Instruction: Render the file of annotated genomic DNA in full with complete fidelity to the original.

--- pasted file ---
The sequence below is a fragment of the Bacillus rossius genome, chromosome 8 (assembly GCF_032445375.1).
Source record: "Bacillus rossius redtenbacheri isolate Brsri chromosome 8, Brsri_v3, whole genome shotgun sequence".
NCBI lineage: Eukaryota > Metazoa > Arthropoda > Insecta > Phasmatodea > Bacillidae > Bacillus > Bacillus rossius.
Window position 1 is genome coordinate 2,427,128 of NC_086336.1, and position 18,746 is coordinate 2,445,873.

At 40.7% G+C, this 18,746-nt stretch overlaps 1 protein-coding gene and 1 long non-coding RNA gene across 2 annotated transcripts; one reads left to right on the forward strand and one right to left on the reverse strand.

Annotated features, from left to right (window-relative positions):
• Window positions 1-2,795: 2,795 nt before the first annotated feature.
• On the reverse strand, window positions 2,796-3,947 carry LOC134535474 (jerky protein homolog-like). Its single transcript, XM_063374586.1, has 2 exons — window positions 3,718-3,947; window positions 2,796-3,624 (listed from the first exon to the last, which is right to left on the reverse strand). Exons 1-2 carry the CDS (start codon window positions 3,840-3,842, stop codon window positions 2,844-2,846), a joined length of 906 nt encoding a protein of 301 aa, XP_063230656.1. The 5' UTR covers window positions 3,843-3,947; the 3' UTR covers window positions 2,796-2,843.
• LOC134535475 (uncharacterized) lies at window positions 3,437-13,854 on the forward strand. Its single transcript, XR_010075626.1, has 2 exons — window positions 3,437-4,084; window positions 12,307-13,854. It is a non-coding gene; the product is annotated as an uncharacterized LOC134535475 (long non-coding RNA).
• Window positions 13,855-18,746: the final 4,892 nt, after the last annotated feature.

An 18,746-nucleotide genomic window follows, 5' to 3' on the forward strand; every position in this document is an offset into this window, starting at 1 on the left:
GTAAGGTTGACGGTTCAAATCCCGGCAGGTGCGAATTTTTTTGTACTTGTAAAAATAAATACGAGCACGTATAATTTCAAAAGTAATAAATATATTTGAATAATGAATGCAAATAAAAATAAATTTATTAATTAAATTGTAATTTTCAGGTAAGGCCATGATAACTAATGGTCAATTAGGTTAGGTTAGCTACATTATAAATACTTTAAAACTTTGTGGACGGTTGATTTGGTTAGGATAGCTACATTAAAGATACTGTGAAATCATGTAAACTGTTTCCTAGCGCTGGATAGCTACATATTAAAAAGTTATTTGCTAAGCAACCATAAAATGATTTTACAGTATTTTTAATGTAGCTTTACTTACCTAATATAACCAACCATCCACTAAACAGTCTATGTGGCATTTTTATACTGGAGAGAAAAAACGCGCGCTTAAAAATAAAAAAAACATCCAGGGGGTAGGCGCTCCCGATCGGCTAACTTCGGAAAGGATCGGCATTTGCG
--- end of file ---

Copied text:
The sequence below is a fragment of the Bacillus rossius genome, chromosome 8 (assembly GCF_032445375.1).
Source record: "Bacillus rossius redtenbacheri isolate Brsri chromosome 8, Brsri_v3, whole genome shotgun sequence".
NCBI lineage: Eukaryota > Metazoa > Arthropoda > Insecta > Phasmatodea > Bacillidae > Bacillus > Bacillus rossius.
Window position 1 is genome coordinate 2,427,128 of NC_086336.1, and position 18,746 is coordinate 2,445,873.

At 40.7% G+C, this 18,746-nt stretch overlaps 1 protein-coding gene and 1 long non-coding RNA gene across 2 annotated transcripts; one reads left to right on the forward strand and one right to left on the reverse strand.

Annotated features, from left to right (window-relative positions):
• Window positions 1-2,795: 2,795 nt before the first annotated feature.
• On the reverse strand, window positions 2,796-3,947 carry LOC134535474 (jerky protein homolog-like). Its single transcript, XM_063374586.1, has 2 exons — window positions 3,718-3,947; window positions 2,796-3,624 (listed from the first exon to the last, which is right to left on the reverse strand). Exons 1-2 carry the CDS (start codon window positions 3,840-3,842, stop codon window positions 2,844-2,846), a joined length of 906 nt encoding a protein of 301 aa, XP_063230656.1. The 5' UTR covers window positions 3,843-3,947; the 3' UTR covers window positions 2,796-2,843.
• LOC134535475 (uncharacterized) lies at window positions 3,437-13,854 on the forward strand. Its single transcript, XR_010075626.1, has 2 exons — window positions 3,437-4,084; window positions 12,307-13,854. It is a non-coding gene; the product is annotated as an uncharacterized LOC134535475 (long non-coding RNA).
• Window positions 13,855-18,746: the final 4,892 nt, after the last annotated feature.

An 18,746-nucleotide genomic window follows, 5' to 3' on the forward strand; every position in this document is an offset into this window, starting at 1 on the left:
GTAAGGTTGACGGTTCAAATCCCGGCAGGTGCGAATTTTTTTGTACTTGTAAAAATAAATACGAGCACGTATAATTTCAAAAGTAATAAATATATTTGAATAATGAATGCAAATAAAAATAAATTTATTAATTAAATTGTAATTTTCAGGTAAGGCCATGATAACTAATGGTCAATTAGGTTAGGTTAGCTACATTATAAATACTTTAAAACTTTGTGGACGGTTGATTTGGTTAGGATAGCTACATTAAAGATACTGTGAAATCATGTAAACTGTTTCCTAGCGCTGGATAGCTACATATTAAAAAGTTATTTGCTAAGCAACCATAAAATGATTTTACAGTATTTTTAATGTAGCTTTACTTACCTAATATAACCAACCATCCACTAAACAGTCTATGTGGCATTTTTATACTGGAGAGAAAAAACGCGCGCTTAAAAATAAAAAAAACATCCAGGGGGTAGGCGCTCCCGATCGGCTAACTTCGGAAAGGATCGGCATTTGCG